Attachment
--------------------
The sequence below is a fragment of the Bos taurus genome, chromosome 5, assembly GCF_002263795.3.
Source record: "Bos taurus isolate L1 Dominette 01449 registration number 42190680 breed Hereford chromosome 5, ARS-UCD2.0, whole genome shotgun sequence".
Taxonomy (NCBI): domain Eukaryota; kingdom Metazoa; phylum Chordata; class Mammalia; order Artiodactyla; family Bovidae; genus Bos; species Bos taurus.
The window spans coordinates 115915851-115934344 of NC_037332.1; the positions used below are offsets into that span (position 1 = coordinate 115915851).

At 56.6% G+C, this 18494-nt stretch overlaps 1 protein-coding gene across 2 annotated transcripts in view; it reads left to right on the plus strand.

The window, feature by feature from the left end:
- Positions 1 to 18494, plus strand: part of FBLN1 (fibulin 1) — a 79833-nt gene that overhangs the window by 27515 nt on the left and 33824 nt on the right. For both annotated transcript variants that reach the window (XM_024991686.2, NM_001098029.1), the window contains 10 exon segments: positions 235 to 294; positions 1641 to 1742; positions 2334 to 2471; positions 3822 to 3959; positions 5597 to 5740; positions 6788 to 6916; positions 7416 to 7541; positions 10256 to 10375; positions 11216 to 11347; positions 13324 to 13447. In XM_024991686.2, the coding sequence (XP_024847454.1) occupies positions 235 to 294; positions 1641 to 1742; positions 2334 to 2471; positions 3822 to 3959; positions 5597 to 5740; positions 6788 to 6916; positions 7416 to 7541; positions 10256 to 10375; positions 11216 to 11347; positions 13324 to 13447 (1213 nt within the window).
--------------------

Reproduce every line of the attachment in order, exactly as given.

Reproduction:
The sequence below is a fragment of the Bos taurus genome, chromosome 5, assembly GCF_002263795.3.
Source record: "Bos taurus isolate L1 Dominette 01449 registration number 42190680 breed Hereford chromosome 5, ARS-UCD2.0, whole genome shotgun sequence".
Taxonomy (NCBI): domain Eukaryota; kingdom Metazoa; phylum Chordata; class Mammalia; order Artiodactyla; family Bovidae; genus Bos; species Bos taurus.
The window spans coordinates 115915851-115934344 of NC_037332.1; the positions used below are offsets into that span (position 1 = coordinate 115915851).

At 56.6% G+C, this 18494-nt stretch overlaps 1 protein-coding gene across 2 annotated transcripts in view; it reads left to right on the plus strand.

The window, feature by feature from the left end:
- Positions 1 to 18494, plus strand: part of FBLN1 (fibulin 1) — a 79833-nt gene that overhangs the window by 27515 nt on the left and 33824 nt on the right. For both annotated transcript variants that reach the window (XM_024991686.2, NM_001098029.1), the window contains 10 exon segments: positions 235 to 294; positions 1641 to 1742; positions 2334 to 2471; positions 3822 to 3959; positions 5597 to 5740; positions 6788 to 6916; positions 7416 to 7541; positions 10256 to 10375; positions 11216 to 11347; positions 13324 to 13447. In XM_024991686.2, the coding sequence (XP_024847454.1) occupies positions 235 to 294; positions 1641 to 1742; positions 2334 to 2471; positions 3822 to 3959; positions 5597 to 5740; positions 6788 to 6916; positions 7416 to 7541; positions 10256 to 10375; positions 11216 to 11347; positions 13324 to 13447 (1213 nt within the window).